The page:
Sister Benedict nodded. "I expect it's very difficult for him."
"Yeah, and when it's difficult for him, it's difficult for the rest of us. It's like he can frost up an entire room just by coming in - another reason I'm not looking forward to this trip. Nobody has much fun when he's all frozen-up like that. He used to be so cool - I mean - not that I don't still love him - I mean - he's my brother, but right now it's hard to like him. Is that bad, you know, with him having diabetes and everything? Should I just understand him, spit spot, just like that?"
Lily dusted her hands together, and Sister Benedict chuckled in her young-sounding way.
"You are not Mary Poppins, Lily Love, and if you were, I suspect I wouldn't be able to bear being 'round you."
"Then forget her!"
Lily watched as Sister Benedict struck a match against the rough-hewn table and lit one in the line of candles that was always present there.
"A prayer for Art," the sister murmured. "Come, Holy Spirit, come."
Lily closed her eyes and whispered yes. But the prayer wouldn't stay in her head.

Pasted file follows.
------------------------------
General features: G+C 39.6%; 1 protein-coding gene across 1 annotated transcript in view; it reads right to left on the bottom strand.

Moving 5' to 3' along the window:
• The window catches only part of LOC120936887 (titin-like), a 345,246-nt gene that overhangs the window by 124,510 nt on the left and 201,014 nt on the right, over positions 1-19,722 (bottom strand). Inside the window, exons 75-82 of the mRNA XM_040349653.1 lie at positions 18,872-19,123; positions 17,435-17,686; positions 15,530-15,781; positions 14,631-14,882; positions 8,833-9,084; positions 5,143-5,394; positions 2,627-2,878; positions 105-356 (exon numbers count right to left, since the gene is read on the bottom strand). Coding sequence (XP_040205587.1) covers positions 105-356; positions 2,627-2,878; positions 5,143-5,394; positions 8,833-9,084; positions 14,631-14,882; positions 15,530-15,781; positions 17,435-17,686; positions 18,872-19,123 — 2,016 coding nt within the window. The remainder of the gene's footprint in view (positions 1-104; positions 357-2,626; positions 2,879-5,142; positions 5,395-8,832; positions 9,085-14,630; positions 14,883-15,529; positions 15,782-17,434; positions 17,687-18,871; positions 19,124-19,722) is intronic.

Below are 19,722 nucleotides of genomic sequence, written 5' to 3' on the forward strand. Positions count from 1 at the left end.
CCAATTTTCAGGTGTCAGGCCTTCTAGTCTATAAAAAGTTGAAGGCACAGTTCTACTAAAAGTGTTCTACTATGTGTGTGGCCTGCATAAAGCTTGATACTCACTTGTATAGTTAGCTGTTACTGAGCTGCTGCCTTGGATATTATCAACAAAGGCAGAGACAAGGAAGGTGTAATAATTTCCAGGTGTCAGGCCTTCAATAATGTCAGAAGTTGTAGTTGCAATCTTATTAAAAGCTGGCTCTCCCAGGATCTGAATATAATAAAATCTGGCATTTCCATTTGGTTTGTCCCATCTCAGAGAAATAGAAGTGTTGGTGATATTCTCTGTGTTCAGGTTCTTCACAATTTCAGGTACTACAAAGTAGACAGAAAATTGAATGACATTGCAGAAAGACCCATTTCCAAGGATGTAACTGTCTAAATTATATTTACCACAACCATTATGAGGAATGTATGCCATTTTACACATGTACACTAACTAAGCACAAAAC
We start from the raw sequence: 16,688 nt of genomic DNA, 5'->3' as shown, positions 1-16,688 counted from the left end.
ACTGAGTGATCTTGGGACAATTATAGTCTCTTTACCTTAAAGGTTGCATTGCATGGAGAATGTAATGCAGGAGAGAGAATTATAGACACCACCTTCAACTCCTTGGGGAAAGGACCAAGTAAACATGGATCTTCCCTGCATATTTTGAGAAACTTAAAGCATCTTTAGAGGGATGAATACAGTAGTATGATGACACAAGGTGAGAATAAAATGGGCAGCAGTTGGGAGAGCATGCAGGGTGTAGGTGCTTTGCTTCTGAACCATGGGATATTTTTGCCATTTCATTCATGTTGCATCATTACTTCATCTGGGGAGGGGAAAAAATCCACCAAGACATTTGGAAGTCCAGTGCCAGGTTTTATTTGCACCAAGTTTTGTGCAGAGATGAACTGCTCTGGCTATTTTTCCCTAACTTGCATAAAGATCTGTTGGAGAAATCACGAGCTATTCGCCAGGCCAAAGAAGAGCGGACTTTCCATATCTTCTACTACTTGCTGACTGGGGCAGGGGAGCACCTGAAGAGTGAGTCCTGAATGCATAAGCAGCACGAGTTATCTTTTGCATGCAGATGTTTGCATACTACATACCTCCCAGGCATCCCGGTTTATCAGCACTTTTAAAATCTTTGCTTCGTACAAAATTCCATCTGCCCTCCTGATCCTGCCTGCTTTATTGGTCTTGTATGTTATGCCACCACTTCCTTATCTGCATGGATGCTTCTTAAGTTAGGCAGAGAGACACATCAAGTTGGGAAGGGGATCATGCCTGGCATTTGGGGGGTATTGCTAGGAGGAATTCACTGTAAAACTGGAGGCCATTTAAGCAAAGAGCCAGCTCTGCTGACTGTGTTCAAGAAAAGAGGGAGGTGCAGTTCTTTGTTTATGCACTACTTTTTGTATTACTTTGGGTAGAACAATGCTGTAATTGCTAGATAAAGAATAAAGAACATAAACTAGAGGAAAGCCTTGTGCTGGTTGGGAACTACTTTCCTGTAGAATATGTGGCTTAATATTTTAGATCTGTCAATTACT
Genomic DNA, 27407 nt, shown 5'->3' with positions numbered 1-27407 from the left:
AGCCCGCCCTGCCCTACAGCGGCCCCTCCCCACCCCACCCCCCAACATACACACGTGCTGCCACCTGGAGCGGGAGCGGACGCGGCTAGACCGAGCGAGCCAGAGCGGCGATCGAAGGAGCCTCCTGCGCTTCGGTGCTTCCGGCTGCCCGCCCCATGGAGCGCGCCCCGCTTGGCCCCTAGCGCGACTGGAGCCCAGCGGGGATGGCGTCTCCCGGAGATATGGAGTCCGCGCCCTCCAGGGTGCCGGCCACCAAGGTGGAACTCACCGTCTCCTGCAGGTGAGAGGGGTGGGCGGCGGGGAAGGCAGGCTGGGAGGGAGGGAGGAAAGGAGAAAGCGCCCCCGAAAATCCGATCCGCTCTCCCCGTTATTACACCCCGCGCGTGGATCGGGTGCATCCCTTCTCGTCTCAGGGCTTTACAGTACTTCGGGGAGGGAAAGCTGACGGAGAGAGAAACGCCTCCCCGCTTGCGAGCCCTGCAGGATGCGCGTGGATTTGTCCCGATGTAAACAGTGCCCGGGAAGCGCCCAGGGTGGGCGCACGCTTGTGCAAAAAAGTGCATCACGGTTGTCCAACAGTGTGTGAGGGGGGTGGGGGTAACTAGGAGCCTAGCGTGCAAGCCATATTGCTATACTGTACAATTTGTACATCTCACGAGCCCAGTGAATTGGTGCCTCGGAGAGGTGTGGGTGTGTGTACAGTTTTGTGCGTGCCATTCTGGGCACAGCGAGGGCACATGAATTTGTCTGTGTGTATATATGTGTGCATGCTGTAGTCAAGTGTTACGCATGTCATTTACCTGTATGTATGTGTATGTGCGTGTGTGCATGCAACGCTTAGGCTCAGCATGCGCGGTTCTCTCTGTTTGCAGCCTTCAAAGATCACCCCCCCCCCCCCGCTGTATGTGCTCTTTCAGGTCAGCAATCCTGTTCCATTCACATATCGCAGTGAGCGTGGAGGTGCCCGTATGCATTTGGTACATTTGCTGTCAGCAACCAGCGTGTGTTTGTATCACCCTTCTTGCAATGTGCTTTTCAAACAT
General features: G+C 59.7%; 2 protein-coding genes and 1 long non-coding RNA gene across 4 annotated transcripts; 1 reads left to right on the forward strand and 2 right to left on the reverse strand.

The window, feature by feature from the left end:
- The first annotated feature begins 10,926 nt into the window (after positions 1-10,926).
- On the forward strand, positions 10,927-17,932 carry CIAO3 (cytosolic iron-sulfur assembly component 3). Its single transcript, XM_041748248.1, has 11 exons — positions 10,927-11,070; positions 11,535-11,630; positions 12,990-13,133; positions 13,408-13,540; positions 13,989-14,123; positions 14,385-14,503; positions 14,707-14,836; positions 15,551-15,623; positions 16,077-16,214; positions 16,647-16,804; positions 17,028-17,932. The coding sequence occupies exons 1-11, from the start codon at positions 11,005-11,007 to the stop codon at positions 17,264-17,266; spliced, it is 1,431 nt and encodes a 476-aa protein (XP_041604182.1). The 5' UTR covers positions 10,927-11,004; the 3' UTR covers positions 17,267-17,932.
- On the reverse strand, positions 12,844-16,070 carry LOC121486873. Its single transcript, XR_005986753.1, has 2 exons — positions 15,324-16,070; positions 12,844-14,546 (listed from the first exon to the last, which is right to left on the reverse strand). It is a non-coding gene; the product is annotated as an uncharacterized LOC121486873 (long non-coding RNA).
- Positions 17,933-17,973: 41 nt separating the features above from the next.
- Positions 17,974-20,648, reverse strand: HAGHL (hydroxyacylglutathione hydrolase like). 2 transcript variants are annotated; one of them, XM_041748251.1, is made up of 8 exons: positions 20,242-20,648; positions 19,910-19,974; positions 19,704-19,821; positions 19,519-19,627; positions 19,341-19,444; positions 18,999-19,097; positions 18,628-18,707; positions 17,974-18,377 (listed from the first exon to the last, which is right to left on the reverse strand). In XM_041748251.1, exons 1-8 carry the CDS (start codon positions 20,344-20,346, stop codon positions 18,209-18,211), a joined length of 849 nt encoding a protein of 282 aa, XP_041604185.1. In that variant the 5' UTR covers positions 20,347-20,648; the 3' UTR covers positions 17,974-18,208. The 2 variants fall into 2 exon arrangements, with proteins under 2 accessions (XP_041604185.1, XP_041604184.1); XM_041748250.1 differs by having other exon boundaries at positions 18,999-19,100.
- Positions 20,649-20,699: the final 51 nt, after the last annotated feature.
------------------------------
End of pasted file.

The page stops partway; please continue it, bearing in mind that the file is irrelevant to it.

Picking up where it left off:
"It isn't just Art anyway," she said when Sister Benedict had opened her eyes again. "I know I have a better attitude about going to Paris than I did about coming here."
"Ah, yes, I remember."
"But I'm still kind of nervous about a whole new place. What if I get homesick again? What if Kimble and Ingram find new friends to replace me once I'm out of the country? What if they figure out they'd rather just be the two of them and shut me out when I come back?"
Sister Benedict blinked, lit match in hand. "I hardly know which to light a candle for first, Lily Love." She touched the flame to wicks as she named them off. "Homesick. Missing Ingram. Missing Kimble." She chuckled as she shook out the match just before it began to singe her fingertips. "I don't think we need to pray that Ingram and Kimble will not become a twosome in your absence. I should imagine it would be more likely that the queen will take up belly dancing."
Lily snickered. Maybe that was stretching her anxiety a little. With Ingram being all about the ages of castles and the dates of kings and Kimble being all about cosmetics and available blokes - boys - they probably weren't going to run off together while Lily wasn't looking.
Besides, Lily and Ingram were thirteen-looking-at-fourteen, and Kimble was a year older. The thought of dating somebody, much less teaming up for life, wasn't in the near future in Lily's mind or Ingram's. She knew that. Kimble would have said it was, but Lily knew better. A lot of what Kimble did and said was to protect herself from all the things she had to deal with at home. Dad and Mom had explained that to Lily.